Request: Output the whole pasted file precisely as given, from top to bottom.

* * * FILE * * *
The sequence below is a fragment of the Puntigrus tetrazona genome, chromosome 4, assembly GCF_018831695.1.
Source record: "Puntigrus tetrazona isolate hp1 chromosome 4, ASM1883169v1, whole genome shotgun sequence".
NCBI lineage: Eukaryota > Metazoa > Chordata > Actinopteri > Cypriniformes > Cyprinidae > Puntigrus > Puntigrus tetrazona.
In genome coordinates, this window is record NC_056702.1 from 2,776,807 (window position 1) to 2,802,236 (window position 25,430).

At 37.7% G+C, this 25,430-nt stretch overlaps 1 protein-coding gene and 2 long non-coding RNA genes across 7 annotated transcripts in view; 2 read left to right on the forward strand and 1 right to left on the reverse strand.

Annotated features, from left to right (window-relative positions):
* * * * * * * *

The sequence below is a fragment of the Puntigrus tetrazona genome, chromosome 4, assembly GCF_018831695.1.
Source record: "Puntigrus tetrazona isolate hp1 chromosome 4, ASM1883169v1, whole genome shotgun sequence".
NCBI lineage: Eukaryota > Metazoa > Chordata > Actinopteri > Cypriniformes > Cyprinidae > Puntigrus > Puntigrus tetrazona.
In genome coordinates, this window is record NC_056702.1 from 2,776,807 (window position 1) to 2,802,236 (window position 25,430).

At 37.7% G+C, this 25,430-nt stretch overlaps 1 protein-coding gene and 2 long non-coding RNA genes across 7 annotated transcripts in view; 2 read left to right on the forward strand and 1 right to left on the reverse strand.

Annotated features, from left to right (window-relative positions):